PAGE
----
From where I sit, it's clear that the world's going to hell in a handbasket, and I have evidence to back me up.
I was eleven when I read a clever little romantic story in the Saturday Evening Post about a transatlantic couple whose relationship came to an end because of the difference in abbreviating dates. At that time, the North American custom was to write month/day/year, while Europeans, including the English, wrote day/month/year. In my insular eleven-year-old existence, I hadn't even known that such a difference existed, but I was astute enough to form the opinion that such a situation should not be allowed. My strong opinion was heavily influenced by the failed romance in the story, for I favoured happy endings. Nevertheless, I was sure that by the time I reached adulthood, someone would have corrected the problem, perhaps even as a result of having read this very story in the Saturday Evening Post.
Through the years I adopted my own version of date-writing, with the intention of achieving clarity. I liked the European model (day, month, year), but I always spelled out the month. Hence: 11 November 1957. I thought everyone should do the same, not just because it was my idea, but because it was clear.
Nonetheless, I endured the confusion without complaint, doing my own little best to clarify, until the Canadian federal government destroyed any hope of date harmony in the world by unilaterally opting to put the year first. Well, isn't THAT new and different? Aren't WE the clever ones. Now you can receive a document dated 07/06/05, and you have absolutely no idea what that means, unless you also know where the document originated (and can remember the date rules of that institution).
To tell you that this makes me apoplectic is an understatement. I reel from my anger at this stupidity. Until now I have avoided going postal, but that's only because I do my best to avoid looking at any official documents.
The problem is much greater than a wayward federal government. Their year/month/day (or is it year/day/month?) has influenced other institutions to follow suit—or not, depending on their whim. Thus, you never know what system is being followed by anyone.
Banks come to mind, and here the problem is compounded by their frugality. Wanting to spend less on printed cheques, the banks now buy cheques that use only a tenth of the ink they used to use. In the upper right hand corner of the cheque, the area designated for the date, the print is so fine and faint that it can't be read by anyone over 25. The date-space is quite specific about where they want you to write year, month, and day, but you can't read it. You have to carry a flashlight with you to illuminate the cheque before you can fill in the date. I believe I'm going to start ignoring this and simply put down my own version of the date: 19 April 2010. Let them be the ones to adjust.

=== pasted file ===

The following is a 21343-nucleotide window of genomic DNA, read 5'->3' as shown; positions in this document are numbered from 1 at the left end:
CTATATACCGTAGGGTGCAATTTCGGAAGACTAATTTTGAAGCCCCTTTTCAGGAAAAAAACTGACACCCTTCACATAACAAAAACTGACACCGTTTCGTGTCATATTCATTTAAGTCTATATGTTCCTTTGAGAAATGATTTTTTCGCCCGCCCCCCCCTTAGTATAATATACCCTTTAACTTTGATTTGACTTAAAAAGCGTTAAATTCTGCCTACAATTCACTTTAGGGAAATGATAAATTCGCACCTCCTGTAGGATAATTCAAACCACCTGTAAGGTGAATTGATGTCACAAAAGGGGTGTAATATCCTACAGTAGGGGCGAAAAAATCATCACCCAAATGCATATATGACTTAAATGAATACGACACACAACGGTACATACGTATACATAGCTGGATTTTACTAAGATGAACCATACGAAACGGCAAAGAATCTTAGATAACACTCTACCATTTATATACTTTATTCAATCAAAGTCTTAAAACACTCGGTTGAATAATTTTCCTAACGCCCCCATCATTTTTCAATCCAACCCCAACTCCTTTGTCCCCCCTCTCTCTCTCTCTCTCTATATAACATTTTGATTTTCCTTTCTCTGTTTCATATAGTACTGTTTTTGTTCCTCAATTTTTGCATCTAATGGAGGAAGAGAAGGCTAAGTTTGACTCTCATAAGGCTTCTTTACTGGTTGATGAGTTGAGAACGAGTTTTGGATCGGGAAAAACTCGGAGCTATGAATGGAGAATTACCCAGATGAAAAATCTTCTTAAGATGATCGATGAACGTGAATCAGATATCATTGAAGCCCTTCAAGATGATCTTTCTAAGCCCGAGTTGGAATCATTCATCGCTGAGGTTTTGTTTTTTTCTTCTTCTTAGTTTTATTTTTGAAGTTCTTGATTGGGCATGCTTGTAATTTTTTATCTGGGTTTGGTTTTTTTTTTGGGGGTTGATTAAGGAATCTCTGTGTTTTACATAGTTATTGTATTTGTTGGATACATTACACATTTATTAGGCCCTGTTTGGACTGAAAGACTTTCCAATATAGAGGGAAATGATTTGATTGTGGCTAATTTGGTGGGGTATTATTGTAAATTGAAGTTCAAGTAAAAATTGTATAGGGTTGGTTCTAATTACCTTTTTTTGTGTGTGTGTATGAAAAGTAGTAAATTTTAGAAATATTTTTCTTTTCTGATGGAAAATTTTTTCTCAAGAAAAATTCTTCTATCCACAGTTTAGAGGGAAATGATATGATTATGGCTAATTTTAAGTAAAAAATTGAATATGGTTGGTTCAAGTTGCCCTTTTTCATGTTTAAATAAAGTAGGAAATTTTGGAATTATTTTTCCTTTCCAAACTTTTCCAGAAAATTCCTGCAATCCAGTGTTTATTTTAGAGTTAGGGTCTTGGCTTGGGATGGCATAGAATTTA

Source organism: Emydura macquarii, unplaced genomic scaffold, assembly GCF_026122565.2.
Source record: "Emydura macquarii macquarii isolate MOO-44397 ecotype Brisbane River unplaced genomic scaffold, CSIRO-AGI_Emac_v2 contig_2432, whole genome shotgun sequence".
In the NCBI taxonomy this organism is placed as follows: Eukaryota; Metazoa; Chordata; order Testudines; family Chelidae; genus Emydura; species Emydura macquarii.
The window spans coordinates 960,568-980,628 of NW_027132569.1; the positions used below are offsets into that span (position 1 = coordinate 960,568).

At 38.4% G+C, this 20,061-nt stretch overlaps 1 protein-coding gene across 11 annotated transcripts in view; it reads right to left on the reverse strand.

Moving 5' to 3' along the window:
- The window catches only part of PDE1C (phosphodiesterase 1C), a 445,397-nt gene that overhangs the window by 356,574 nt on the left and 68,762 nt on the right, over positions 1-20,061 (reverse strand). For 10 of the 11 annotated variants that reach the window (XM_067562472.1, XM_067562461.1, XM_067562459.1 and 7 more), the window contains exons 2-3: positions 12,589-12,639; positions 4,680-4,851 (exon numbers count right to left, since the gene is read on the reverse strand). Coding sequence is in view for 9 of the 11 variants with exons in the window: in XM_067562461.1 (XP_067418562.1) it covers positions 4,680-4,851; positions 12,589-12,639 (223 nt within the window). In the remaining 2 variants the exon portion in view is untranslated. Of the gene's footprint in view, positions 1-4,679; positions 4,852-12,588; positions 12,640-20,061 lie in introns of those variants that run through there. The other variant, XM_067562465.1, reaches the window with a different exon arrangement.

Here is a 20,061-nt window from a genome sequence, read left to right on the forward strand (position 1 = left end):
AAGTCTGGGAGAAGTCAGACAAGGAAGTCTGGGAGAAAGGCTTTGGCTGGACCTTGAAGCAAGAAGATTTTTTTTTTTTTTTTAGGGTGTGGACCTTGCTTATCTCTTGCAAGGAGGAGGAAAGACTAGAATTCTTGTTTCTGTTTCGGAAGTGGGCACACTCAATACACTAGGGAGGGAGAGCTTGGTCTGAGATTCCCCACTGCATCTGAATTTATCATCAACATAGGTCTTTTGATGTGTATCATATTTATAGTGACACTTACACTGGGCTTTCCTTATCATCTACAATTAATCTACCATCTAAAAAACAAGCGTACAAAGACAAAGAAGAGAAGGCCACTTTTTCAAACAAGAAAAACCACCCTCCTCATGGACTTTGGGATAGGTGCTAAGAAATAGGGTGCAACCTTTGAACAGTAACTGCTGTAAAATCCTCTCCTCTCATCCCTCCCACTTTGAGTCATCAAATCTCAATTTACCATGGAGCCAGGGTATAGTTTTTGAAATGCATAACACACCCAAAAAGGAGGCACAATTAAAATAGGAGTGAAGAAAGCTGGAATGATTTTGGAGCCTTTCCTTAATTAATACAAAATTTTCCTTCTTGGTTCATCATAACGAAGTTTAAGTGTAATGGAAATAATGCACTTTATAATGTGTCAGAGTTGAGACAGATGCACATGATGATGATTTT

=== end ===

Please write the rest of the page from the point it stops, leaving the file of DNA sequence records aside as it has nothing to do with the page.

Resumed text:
But the problem is obviously much more serious than I'm making out. And no one seems to be concerned about it. Imagine a WWII situation with D-Day in the works. Can you see a Churchill and an Eisenhower having their dates confused? One country invades on 06/06—oh, I get it! That's why they chose June 6 as the date for D-Day. It read the same in both countries. And what about 11/11 for Armistice Day? Apparently the only way to keep it all straight is to choose dates that work either way. Thus, all important international events will fall on or before the twelfth of a given month and the month will be chosen to correspond. Watch for it: important international dates will be Jan. 1, Feb.2, March 3, April 4, etc.
And as long as I'm talking about the downfall of modern civilization (was that the topic?) let me tell you this. I was brought up to believe in a god of vengeance and wrath, the one who designates a particular spot (hot as our hell or cold as the Scandinavian hell) for egregious sinners. The first group that I would designate for either the hot or the cold form of eternal punishment is obviously the bureaucrats responsible for the (totally avoidable) mix-up in recording dates.
Here's the second group: Recently I tried to release a new toothbrush from its packaging and discovered that the package can't be opened without a box-cutter. As I fought to free my toothbrush, I consigned to hell the designer—not just the designer of toothbrush packaging but the designers of all those bubble wrappings that have no entry point. And the punishment in my hell is not based on heat or cold. These designers are condemned to sit for eternity at a table, surrounded by cartons and cartons of toothbrushes enclosed in their diabolically designed wrappings. And the designers' task, for all of eternity, is to open the packages, one after another, using only their fingers, fingernails, teeth, feet—whatever they have at hand. A personal eternity, guys, designed just for you.